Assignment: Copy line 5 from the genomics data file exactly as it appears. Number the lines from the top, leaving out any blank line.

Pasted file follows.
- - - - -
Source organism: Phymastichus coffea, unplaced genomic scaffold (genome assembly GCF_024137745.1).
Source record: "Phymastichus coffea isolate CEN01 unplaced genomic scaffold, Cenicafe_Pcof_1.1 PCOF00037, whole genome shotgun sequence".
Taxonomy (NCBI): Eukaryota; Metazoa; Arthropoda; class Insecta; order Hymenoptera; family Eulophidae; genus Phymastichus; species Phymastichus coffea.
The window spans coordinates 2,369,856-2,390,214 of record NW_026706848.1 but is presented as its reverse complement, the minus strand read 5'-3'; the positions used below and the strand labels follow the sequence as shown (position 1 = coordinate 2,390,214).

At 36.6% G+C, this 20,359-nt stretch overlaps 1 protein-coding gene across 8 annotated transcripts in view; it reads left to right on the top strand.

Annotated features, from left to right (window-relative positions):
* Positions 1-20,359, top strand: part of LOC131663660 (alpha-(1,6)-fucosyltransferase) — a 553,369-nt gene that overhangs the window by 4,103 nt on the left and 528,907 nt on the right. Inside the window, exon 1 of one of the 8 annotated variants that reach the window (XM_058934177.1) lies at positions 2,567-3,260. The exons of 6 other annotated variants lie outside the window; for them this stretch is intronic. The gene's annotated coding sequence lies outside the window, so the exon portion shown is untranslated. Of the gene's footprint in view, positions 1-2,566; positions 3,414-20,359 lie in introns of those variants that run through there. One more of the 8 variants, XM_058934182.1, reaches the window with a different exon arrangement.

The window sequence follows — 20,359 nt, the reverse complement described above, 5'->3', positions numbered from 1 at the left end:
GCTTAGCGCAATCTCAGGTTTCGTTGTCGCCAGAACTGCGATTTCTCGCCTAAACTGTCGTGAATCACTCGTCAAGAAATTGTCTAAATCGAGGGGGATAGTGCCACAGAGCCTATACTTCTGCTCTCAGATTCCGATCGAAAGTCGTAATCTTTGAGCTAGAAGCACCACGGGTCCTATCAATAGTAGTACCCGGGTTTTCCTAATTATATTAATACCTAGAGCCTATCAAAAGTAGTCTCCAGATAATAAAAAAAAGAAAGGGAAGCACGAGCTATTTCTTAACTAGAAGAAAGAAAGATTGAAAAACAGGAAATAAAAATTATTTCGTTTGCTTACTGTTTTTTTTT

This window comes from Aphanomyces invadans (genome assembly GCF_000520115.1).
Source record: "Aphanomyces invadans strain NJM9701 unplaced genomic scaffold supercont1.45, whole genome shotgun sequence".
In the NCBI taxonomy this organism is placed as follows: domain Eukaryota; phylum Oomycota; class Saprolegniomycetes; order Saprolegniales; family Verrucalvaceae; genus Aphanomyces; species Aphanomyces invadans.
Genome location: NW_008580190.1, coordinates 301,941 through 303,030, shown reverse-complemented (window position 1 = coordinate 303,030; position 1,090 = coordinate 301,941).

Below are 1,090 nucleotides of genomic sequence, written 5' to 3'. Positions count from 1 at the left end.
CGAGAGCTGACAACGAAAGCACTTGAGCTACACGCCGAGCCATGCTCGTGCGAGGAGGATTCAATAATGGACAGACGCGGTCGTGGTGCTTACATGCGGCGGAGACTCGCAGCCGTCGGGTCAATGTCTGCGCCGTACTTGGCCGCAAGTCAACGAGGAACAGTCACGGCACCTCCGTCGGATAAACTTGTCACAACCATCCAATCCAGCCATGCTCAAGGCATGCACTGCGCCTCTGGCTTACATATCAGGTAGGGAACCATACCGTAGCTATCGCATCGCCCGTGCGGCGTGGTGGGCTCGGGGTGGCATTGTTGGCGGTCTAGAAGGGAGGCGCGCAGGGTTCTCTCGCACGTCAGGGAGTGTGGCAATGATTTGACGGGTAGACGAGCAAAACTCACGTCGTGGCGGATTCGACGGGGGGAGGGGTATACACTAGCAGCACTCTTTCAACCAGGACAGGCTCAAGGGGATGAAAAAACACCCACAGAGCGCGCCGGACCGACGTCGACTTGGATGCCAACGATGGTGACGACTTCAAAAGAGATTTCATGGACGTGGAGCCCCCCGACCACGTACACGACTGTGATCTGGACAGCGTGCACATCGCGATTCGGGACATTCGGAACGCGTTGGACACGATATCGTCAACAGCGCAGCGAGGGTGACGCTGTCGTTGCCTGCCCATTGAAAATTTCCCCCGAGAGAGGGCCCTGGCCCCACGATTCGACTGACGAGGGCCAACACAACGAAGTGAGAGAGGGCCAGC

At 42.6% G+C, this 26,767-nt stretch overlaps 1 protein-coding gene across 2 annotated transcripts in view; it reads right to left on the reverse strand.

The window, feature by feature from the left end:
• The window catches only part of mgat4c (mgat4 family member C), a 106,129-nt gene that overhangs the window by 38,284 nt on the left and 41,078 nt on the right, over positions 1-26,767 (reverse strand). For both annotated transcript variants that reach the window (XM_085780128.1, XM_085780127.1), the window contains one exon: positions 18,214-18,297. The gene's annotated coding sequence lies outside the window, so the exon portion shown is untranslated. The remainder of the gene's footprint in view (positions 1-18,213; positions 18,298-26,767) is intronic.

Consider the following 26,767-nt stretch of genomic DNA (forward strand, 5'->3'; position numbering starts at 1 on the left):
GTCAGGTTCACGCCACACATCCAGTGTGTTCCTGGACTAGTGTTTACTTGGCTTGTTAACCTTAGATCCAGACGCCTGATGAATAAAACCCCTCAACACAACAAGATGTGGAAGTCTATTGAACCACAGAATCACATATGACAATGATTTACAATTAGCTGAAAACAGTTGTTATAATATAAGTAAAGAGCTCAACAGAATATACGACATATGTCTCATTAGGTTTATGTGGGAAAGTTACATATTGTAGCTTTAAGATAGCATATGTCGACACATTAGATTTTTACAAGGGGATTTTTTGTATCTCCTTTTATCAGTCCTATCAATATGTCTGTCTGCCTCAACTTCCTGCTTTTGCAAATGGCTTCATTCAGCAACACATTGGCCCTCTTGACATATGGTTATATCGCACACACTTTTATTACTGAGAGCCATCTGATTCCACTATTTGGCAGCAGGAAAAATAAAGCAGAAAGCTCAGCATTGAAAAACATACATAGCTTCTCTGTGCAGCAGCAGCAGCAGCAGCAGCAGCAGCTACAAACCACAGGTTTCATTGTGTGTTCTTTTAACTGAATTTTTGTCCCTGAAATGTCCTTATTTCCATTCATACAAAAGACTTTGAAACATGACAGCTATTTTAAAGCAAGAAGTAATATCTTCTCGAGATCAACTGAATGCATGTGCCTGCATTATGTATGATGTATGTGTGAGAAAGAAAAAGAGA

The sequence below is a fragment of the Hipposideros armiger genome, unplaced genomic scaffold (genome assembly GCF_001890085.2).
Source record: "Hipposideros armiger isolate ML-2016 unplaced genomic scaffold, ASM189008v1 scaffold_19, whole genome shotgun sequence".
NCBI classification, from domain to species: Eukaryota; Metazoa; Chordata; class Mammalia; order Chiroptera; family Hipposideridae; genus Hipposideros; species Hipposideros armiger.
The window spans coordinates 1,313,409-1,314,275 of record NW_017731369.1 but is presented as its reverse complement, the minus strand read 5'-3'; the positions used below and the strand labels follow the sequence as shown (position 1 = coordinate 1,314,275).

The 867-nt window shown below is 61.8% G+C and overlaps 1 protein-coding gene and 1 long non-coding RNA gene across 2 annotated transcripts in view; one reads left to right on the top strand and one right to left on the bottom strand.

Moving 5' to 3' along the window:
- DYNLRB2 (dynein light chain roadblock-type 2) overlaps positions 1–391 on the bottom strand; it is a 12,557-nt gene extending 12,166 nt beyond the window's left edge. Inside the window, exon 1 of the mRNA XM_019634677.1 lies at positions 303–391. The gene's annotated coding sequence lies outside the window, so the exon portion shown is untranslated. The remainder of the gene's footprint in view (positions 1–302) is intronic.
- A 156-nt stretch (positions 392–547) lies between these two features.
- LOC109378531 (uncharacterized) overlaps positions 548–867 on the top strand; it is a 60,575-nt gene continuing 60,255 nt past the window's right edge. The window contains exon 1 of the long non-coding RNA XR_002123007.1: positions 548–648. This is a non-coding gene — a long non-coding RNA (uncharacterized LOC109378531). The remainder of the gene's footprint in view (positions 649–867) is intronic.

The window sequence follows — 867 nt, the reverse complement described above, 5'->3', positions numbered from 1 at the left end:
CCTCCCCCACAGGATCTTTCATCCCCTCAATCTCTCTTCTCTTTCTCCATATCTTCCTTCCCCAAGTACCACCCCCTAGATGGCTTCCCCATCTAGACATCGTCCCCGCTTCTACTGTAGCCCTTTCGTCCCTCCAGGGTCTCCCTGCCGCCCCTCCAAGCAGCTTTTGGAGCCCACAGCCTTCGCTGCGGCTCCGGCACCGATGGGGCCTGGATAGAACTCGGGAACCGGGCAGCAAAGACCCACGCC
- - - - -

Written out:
At 36.6% G+C, this 20,359-nt stretch overlaps 1 protein-coding gene across 8 annotated transcripts in view; it reads left to right on the top strand.